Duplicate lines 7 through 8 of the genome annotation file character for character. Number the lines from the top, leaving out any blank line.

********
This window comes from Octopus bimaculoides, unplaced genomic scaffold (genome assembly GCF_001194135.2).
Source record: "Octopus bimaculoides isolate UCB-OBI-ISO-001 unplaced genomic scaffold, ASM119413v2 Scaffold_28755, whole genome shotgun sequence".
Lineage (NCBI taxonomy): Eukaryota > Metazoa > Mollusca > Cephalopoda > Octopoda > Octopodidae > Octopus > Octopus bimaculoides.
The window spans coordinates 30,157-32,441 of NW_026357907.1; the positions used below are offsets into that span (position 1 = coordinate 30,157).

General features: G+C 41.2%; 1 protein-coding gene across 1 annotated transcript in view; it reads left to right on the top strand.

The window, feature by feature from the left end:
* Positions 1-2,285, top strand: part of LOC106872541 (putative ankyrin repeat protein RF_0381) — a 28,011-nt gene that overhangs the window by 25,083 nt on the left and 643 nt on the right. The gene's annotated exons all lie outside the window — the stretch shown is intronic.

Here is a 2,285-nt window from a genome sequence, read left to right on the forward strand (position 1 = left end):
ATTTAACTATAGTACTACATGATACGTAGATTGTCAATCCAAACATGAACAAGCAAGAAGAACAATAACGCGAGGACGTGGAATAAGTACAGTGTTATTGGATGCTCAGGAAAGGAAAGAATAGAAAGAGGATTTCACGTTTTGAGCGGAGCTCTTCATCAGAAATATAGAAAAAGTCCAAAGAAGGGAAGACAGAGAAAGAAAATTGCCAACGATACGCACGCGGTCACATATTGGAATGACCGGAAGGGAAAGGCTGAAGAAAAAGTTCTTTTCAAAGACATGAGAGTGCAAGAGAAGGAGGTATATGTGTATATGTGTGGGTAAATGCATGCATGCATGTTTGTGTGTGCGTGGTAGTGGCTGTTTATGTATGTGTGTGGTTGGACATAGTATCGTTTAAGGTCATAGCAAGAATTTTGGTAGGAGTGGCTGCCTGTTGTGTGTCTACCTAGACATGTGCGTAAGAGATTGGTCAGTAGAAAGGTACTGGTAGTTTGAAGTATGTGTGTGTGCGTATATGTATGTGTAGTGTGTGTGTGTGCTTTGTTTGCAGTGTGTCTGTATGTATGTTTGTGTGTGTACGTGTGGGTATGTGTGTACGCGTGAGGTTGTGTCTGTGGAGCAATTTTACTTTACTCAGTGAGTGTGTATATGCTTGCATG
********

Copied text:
* Positions 1-2,285, top strand: part of LOC106872541 (putative ankyrin repeat protein RF_0381) — a 28,011-nt gene that overhangs the window by 25,083 nt on the left and 643 nt on the right. The gene's annotated exons all lie outside the window — the stretch shown is intronic.

Here is a 2,285-nt window from a genome sequence, read left to right on the forward strand (position 1 = left end):